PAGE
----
The Biographical Dictionary of Scottish Women: From the Earliest Times to 2004

By Elizabeth Ewan; Sue Innes et al. | Go to book overview
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DALRYMPLE, Christian, born Newhailes, Lothian, 30 Dec. 1765, died Newhailes 9 Jan. 1838. Landowner, diarist. Daughter of Anne Broun of Coalstoun, and Sir David Dalrymple Bt, later Lord Hailes, judge and historian.

Christian Dalrymple's mother died when she was two years old; her father later remarried and her half-sister, Jean, was born in 1777. She grew up in Newhailes House near Musselburgh, where Lord Hailes entertained such figures as David Hume and Samuel Johnson in his magnificent library. He encouraged Christian Dalrymple to explore her literary potential from an early age. From 1798 until her death, she kept a journal which survives, recording the social contacts, household management and travels of a well-off upper-class woman. She inherited the Newhailes estate in 1792, the baronetcy passing to a male cousin. Anecdotal evidence suggests that her father's will was found as she was preparing to leave the house. Since he had successfully pleaded the descent of Scottish titles to and through women in the case of *Elizabeth, Countess of Sutherland, he presumably thought his daughter capable of running Newhailes. She managed the estate well, including negotiating the sale, lease and purchase of land, using the ice house, building a stable block. Despite initially petitioning against the railway, in 1834 she sold some land to the railway company. On tours round Britain, she visited churches, stately homes, the model community at New Lanark and Walter Scott's home at Abbotsford. She visited and corresponded with Lady Eleanor Butler and Sarah Ponsonby in Llangollen, North Wales, attended art exhibitions and the theatre, and associated with many notable figures. Christian Dalrymple's journals reveal a way of life and demonstrate her diligence in preserving the essence of the estate. The long-neglected Newhailes House was opened to the public in 2002 under the auspices of the National Trust for Scotland. EL

NLS: MSS 25454–25499, Corr., journals and miscellaneous papers.

Dalrymple, C. [1812] (1914) Private Annals of My Own Time, 1765–1812, H. Dalrymple, ed. The Scotsman, 27 May 2002.

DALRYMPLE, Learmonth White (Leah), baptised Coupar Angus 21 July 1827, died Dunedin, New Zealand, 27 August 1906. Campaigner for girls' education. Daughter of Jessie Taylor, and William Dalrymple, ironmongery merchant.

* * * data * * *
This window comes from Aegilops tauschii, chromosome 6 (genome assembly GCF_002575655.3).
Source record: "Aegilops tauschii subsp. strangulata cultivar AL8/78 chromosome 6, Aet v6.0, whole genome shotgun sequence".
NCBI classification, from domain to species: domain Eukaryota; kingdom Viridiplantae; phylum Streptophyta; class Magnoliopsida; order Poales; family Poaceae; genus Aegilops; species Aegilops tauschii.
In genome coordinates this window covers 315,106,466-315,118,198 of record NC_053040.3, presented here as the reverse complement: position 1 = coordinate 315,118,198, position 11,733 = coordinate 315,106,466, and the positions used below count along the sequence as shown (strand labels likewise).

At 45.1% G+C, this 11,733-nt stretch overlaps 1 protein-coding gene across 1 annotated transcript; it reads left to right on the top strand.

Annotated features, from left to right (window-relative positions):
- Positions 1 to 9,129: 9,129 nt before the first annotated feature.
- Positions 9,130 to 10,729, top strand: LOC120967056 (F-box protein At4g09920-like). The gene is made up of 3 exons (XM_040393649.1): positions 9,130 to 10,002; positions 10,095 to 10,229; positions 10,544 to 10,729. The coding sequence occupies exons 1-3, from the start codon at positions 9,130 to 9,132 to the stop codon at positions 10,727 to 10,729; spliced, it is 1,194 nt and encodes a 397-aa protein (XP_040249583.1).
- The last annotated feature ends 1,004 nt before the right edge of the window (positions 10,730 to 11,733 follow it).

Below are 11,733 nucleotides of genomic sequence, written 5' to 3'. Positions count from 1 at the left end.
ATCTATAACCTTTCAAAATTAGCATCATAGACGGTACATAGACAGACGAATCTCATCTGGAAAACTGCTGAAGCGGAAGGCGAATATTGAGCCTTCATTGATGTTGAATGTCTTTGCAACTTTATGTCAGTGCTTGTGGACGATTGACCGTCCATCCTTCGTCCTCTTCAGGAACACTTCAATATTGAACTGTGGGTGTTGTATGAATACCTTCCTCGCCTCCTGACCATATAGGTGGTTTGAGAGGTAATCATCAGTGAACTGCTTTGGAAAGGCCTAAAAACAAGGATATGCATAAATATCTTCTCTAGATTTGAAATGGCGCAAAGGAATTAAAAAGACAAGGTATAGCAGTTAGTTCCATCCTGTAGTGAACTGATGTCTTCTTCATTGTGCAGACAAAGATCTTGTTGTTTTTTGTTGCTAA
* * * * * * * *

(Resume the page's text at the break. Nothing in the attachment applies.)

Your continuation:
Schooled at Madras College, St Andrews, and fluent in French through European travel, Leah Dalrymple always believed her education inadequate and spoke of her 'hopeless yearning for mental culture' (Otago Daily Times, 17 Dec. 1896, supp.). After her mother died in 1840, she cared for her seven younger siblings. In 1853, the family moved to New Zealand to Otago, near Dunedin, settled from Scotland just five years before. There she kept house for her father and three siblings on their farm. The discovery of gold in 1861 brought wealth, population and education to Otago. When a boys' high school opened in Dunedin in 1863, Leah Dalrymple began a seven-year campaign for a high school for girls. Imbued equally with determination and decorum, she gathered together a women's committee, approached the Provincial Council, and wrote around 800 letters to British educationalists, accepting Frances Buss's dictum that girls' education should 'in all essential points be assimilated to that of boys' (Buss to Dalrymple, ODT, 10 June 1869). Otago Girls' High School, the first state secondary school for girls in New Zealand, opened in 1871. Leah Dalrymple then transferred her lobbying skills to petitioning for the 'admittance of ladies' to the new University of Otago. In August 1871, Otago became the first university in Australasia to admit women. She also taught Sunday school and supported the kindergarten movement. Moving to Feilding in 1881 to be near her brother, she joined the New Zealand WCTU campaign for women's suffrage, achieved in 1893. DP

Hocken Library, Dunedin: (HL) Univ. of Otago, Council Minutes, 1871; Letters and Papers, 1871; HL: Otago Provincial Council, Votes and Proceedings, 1864, 1865, 1869; Education Reports, 1869–72.

Grimshaw, P. (1972) Women's Suffrage in New Zealand; Otago Daily Times, 10 June 1869,17 Dec. 1896; Page, D. (1990) 'Dalrymple, Learmonth White', DNZB, vol. I; Thompson, G. (1921) History of Otago University; Trotter, M. (1983) William and Isabella Trotter [private, Invercargill, Trotter Family]; Wallis, E. (1972) A Most Rare Vision.


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